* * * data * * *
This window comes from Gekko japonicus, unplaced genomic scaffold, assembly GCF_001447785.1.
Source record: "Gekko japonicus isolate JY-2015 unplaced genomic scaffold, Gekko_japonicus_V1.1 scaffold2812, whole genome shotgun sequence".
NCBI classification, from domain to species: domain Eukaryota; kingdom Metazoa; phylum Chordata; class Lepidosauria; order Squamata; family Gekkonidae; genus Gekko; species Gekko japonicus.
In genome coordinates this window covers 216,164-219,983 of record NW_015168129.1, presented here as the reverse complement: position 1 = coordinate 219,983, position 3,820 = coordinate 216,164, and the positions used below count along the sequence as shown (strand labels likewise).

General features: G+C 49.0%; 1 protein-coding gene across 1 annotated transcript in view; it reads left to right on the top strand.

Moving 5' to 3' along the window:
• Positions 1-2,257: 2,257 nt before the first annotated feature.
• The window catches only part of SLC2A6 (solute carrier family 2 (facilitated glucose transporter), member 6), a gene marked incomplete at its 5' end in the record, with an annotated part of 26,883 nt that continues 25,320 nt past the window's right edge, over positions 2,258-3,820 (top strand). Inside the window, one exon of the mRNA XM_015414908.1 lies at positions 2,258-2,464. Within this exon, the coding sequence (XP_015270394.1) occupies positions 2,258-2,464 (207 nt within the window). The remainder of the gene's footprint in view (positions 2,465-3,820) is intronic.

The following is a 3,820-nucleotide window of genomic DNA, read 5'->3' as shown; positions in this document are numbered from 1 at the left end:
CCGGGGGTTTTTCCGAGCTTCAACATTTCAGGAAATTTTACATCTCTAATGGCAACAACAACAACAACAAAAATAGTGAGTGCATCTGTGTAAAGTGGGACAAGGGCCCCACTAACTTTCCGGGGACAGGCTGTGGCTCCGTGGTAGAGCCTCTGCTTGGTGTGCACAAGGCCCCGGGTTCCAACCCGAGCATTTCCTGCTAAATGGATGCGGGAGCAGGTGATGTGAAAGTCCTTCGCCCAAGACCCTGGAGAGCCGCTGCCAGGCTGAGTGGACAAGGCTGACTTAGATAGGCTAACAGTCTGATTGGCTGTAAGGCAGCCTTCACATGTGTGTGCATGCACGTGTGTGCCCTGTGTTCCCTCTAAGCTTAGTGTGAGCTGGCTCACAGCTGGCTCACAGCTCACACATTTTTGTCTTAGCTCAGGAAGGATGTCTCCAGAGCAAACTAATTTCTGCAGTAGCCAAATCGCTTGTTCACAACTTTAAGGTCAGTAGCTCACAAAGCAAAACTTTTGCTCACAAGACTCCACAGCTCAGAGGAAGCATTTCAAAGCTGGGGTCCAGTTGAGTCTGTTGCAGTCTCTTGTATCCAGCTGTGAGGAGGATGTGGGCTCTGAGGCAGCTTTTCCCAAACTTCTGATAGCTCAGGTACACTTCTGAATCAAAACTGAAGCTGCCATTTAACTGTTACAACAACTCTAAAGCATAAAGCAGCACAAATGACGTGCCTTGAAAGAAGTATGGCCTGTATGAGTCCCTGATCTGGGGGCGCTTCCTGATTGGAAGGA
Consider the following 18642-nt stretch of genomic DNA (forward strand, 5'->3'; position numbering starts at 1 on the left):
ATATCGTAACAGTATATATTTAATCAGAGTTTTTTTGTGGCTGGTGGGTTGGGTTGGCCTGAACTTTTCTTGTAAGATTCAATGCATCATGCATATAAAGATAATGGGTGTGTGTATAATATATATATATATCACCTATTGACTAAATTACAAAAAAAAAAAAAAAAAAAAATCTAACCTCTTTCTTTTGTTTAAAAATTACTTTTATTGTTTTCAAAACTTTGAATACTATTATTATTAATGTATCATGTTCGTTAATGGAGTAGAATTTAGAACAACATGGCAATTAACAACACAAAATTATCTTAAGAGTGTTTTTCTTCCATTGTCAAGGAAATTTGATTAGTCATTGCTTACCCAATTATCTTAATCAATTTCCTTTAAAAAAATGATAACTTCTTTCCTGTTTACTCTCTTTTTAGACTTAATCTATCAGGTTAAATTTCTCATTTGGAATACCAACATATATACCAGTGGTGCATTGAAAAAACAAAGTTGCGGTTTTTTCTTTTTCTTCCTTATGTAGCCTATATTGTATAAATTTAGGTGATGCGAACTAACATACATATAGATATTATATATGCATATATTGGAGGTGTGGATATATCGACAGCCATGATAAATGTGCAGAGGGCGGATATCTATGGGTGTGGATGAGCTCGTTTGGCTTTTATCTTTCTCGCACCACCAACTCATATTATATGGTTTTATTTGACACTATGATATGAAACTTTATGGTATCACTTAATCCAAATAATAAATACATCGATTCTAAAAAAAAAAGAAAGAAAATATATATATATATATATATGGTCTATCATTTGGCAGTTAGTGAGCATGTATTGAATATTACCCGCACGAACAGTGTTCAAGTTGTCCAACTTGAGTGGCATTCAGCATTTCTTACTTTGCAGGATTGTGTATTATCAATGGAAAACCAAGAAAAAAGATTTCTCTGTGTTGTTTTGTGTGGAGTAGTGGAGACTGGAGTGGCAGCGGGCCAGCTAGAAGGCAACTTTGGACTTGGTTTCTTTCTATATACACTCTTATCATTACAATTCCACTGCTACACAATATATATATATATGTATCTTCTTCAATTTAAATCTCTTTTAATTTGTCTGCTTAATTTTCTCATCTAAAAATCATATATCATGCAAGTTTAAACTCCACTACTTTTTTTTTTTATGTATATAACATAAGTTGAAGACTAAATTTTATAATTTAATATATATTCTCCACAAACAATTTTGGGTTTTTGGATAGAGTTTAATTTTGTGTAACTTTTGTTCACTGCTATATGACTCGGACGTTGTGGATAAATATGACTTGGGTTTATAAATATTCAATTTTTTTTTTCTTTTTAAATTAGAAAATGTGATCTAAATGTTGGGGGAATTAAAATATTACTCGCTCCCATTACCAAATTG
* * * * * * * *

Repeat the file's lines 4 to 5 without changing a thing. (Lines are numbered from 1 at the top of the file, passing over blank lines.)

In genome coordinates this window covers 216,164-219,983 of record NW_015168129.1, presented here as the reverse complement: position 1 = coordinate 219,983, position 3,820 = coordinate 216,164, and the positions used below count along the sequence as shown (strand labels likewise).

General features: G+C 49.0%; 1 protein-coding gene across 1 annotated transcript in view; it reads left to right on the top strand.